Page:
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Okay, I'm very new to web programming. I'm creating my own database-driven website. I'm attempting to setup an admin login to update the site's content. I'm worried about acessing my mySQL databse securely however.

I intend to have the database search for the given username, and then compare the password hash to the hash of the given password.

My worry is in setting up the connection to the mySQL datbase.

from what I see, the way to do this is via:


Now I intend to pass this to javascript to check all the credentials but if this is defined in the HTML file, then the login details would be plain for all to see yes?

Or, should I define it in an external .js file that will to the checking? I'm still worried if that is safe enough?

share|improve this question
it's always a good practice to processes/validate the credentials in your backend – Drixson Oseña Oct 4 '13 at 3:35
what is exactly considered the backend? .js files? Like I said I'm very new to web programming. – Sevvy325 Oct 4 '13 at 3:39
You don't pass the connection directly to the javascript. If you want to do Ajax, you make a PHP page that receive the credentials and returns whether they are valid or not (probably also creating a session if they're valid). Your DB user/pass should be only in the backend (the PHP scripts). – George Marques Oct 4 '13 at 3:39
PHP is backend/server side scripting while js are front-end script. It's much easy to validate data in PHP with mysql. – Drixson Oseña Oct 4 '13 at 3:41
@Sevvy325 what exactly are you passing to JavaScript? The MySQL connection? That is not possible. – Explosion Pills Oct 4 '13 at 3:48
up vote 3 down vote accepted

I think you are a bit confused there so i will try to explain it very simple.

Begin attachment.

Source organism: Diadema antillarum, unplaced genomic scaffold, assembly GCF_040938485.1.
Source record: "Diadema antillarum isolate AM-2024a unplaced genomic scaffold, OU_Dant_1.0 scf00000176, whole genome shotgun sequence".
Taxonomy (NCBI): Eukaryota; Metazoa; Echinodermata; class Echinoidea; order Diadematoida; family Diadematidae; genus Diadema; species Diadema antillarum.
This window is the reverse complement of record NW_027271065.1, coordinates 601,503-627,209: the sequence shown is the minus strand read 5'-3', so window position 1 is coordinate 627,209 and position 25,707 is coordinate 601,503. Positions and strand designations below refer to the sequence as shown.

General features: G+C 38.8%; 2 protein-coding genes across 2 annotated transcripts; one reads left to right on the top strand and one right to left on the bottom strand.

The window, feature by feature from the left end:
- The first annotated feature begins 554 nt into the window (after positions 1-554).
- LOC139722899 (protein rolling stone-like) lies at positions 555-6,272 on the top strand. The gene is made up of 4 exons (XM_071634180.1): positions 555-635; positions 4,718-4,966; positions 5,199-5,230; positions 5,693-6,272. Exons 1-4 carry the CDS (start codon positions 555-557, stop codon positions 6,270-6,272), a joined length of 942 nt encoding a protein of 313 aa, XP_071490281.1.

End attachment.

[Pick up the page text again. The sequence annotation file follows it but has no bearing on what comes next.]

Front End - Client Side: HTML , CSS , JavaScript Back End - Server Side: PHP , SQL

Everything on the Front End... can not be trusted, as it is accessible by everyone. Then why we are validating with JavaScript? Just to help users with typos... simple as that...

All your security, is at the Back End. You validate with PHP all the values submitted from the Front End and then you perform the required actions on your Database with SQL.

You should never pass anything to JS that you don't want your users to see/access. You should do that via PHP.

Does this help you/clear the things a bit?

PS: from my understanding you are creating a login for your project right? Find below some links with tutorials step by step that might help you.

share|improve this answer
Thanks very much for taking the time to expand a bit on this concept. I'm going through the same thing now, and have a good handle on it. I understand everything you said except the "...never pass anything to JS that you don't want your users to see/access". Do you mean pass from server to client, or do you mean user to js? Thanks! – TimSPQR Oct 4 '13 at 4:06
@TimSPQR Just think of it like this. Everything you handle with JS can be changed by the user. It doesn't require advanced web developer skills for someone to inspect a page with any browser and check your JavaScript and see what values you have there. So never have anything in JS that has to do with your Database connection or Passwords (except for example when you are validating the strenght of a new password input) etc. – Thanos Oct 4 '13 at 4:11
So if I include some php in my html file, would that still be accessible? Or is would that be hidden from client side? I really am just getting started, and really appreciate the clarification you've provided! – Sevvy325 Oct 4 '13 at 6:46
@Thanos - Ok, now I know what you meant - JS is "visible" with "view source" (in IE), and therefore can be known. Thanks very much! – TimSPQR Oct 4 '13 at 13:49
@Sevvy325 - I struggled with this a few months ago - Just remember that ANY php code on the page that you write is processed by the server prior to the page being sent to the client - and so if you write "<?php echo "Hello World" ?> on your page, it will never be seen - the server will process the line, and only send over the - Hello World -. Try this next time you're coding - write a large php comment <?php /* comment stuff etc */?> on your page, and ONLY YOU can see it on your coded page, and the user can NEVER see it. – TimSPQR Oct 4 '13 at 13:53

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